The east side of the Wilkes Street Tunnel.

U.S. Military Railroad construction workers in front of the Wilkes Street Tunnel (courtesy of Ft. Ward Museum and Historic Site)

Once again, Alexandria does not disappoint.  What I think is going to be just another run to get ice cream with friends and family, turns into yet another historical discovery.  Although the Wilkes Street Tunnel is a small and out-of-the-way site, it is a place well worth visiting.  Trust me.  You will feel the past all around you as you walk through the tunnel and emerge on the banks of the Potomac.

Note on Sources:

For more information on the early history of the Wilkes Street Tunnel, check out this page from the website of Historic Alexandria.

Alexandria: 1861-1865, in the Images of America Series, by Charles A. Mills and Andrew L. Mills contains many period photographs of the railroad in Alexandria during the Civil War.

Information on the O&A R.R. can be found on this extremely detailed site run out of Northern Virginia Community College.


Steven said...

Great post and photos of the Wilkes Tunnel. Another vestige of the O&A in Alexandria is the stone arched Hoof's Run Bridge. Built in 1856, it is now traversed by Jamieson Avenue.

Ron Baumgarten said...

Thanks, Steven. I have read about the Hoof's Run Bridge, but have yet to get over that way. I really enjoy uncovering these hidden treasures around here.

Bernie said...

The HAER Made in America web site has architectural drawings of the tunnel.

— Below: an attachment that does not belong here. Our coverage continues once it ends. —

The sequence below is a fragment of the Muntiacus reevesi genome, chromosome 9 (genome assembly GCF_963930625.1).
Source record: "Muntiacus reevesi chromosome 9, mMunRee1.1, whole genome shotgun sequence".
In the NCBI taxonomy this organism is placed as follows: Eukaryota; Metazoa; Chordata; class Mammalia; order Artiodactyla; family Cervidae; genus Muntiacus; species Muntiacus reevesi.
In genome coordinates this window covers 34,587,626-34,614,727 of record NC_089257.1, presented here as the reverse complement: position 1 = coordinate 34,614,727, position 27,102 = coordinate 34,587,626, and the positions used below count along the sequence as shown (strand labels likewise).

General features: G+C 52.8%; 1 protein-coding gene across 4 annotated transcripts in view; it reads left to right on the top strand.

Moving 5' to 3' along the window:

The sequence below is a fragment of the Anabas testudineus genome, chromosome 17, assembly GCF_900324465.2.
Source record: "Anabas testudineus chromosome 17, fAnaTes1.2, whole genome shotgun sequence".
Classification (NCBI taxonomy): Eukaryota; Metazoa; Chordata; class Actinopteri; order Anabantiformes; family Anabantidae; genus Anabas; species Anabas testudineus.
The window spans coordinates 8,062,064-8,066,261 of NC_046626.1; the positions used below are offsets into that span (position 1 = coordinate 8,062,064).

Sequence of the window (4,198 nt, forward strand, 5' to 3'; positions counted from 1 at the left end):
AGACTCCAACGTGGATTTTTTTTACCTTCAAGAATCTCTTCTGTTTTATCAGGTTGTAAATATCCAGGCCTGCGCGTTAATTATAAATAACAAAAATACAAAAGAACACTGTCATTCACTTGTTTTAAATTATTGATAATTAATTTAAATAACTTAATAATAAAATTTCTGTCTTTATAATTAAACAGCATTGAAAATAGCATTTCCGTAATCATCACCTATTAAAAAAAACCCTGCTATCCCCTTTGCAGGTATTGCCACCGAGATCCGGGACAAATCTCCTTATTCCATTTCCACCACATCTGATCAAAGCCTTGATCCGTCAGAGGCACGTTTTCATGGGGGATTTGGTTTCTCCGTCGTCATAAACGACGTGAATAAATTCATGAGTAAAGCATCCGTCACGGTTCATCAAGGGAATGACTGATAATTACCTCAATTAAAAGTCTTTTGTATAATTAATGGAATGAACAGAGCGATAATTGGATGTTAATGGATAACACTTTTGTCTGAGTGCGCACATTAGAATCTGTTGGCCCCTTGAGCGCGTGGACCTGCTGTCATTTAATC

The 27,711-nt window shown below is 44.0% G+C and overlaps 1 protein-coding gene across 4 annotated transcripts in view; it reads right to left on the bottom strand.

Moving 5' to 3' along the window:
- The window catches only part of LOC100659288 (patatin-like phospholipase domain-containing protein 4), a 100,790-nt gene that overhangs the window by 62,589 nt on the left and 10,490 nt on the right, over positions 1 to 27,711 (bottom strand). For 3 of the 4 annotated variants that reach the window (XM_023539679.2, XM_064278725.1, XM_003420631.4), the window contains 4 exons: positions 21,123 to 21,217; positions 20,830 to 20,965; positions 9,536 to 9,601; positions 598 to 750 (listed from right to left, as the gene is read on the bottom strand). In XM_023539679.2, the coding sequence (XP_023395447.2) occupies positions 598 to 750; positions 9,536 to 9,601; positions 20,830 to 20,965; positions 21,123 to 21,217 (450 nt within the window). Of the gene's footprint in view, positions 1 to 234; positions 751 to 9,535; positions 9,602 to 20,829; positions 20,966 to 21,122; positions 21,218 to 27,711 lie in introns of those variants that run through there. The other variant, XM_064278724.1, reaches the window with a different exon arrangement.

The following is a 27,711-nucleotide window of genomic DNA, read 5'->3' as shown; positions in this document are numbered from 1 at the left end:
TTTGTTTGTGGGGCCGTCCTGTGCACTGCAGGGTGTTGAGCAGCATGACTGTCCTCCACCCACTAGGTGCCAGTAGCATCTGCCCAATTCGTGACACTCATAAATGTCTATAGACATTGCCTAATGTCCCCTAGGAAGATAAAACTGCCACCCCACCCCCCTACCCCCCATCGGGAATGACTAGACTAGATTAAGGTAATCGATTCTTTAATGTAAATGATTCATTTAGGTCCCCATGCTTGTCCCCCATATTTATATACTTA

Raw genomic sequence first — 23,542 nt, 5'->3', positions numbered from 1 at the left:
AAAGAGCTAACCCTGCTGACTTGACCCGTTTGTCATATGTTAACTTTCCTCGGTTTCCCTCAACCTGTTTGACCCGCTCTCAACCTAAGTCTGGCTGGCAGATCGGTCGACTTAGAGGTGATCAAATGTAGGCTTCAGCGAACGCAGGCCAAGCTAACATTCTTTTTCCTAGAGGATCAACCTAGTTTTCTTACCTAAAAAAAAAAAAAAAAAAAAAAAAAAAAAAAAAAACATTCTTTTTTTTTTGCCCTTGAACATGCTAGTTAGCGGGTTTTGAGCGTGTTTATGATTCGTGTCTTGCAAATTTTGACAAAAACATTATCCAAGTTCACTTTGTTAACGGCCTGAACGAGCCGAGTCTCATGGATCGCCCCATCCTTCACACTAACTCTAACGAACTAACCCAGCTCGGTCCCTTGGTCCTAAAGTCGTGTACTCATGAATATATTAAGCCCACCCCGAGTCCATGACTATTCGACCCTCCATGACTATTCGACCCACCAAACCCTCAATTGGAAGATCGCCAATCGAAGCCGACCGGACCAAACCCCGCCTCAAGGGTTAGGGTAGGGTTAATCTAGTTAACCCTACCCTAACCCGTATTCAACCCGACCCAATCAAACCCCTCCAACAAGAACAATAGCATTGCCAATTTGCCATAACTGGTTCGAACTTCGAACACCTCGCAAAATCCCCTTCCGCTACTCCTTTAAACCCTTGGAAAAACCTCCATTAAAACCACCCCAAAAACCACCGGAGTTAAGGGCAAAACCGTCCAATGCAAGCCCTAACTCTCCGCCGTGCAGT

Ron Baumgarten said...

Thanks for the link, Bernie.

Unknown said...

Compare the arches, and the adjacent topography of the laborer photo and the east portal of the Wilkes Street tunnel. They are different.
In the laborer photo, does it look like a railroad track is running straight out of the tunnel?
I think the laborers are standing in front of a bridge over Hoof's Run, with the stream meandering to the right as it exits the arch.
That would make sense, since the iron yard of the USMRR was located near Duke Street and the Hoofs Run bridge.

Ron Baumgarten said...

Thanks for your comment. You make some interesting observations. However, sources I used in compiling this post identified the photograph as showing the Wilkes St. Tunnel. This website, run by the Alexandria city government, also offers another view of the tunnel which shows the tracks:

Unknown said...

Dear Mr. Baumgarten, esq.,
Thanks for sending me on a sentimental journey back to Alexandria. I left around 1956.

You might like
which I am attempting to compare to Google maps of Alexandria. I am guessing that the old railroad cut is now Wilkes Rd. I will try to scale the contemporary to overlay a download of the old. If that works, I'll blog here again.
MS law school dropout

Ron Baumgarten said...


Thanks for your kind words. I am always glad to offer "time travel"!

I didn't realize NOAA had historical maps. Thanks for the link. Please send me a copy of the overlay once you get it put together. I like to see such comparisons of old and new.


P.S. Good move!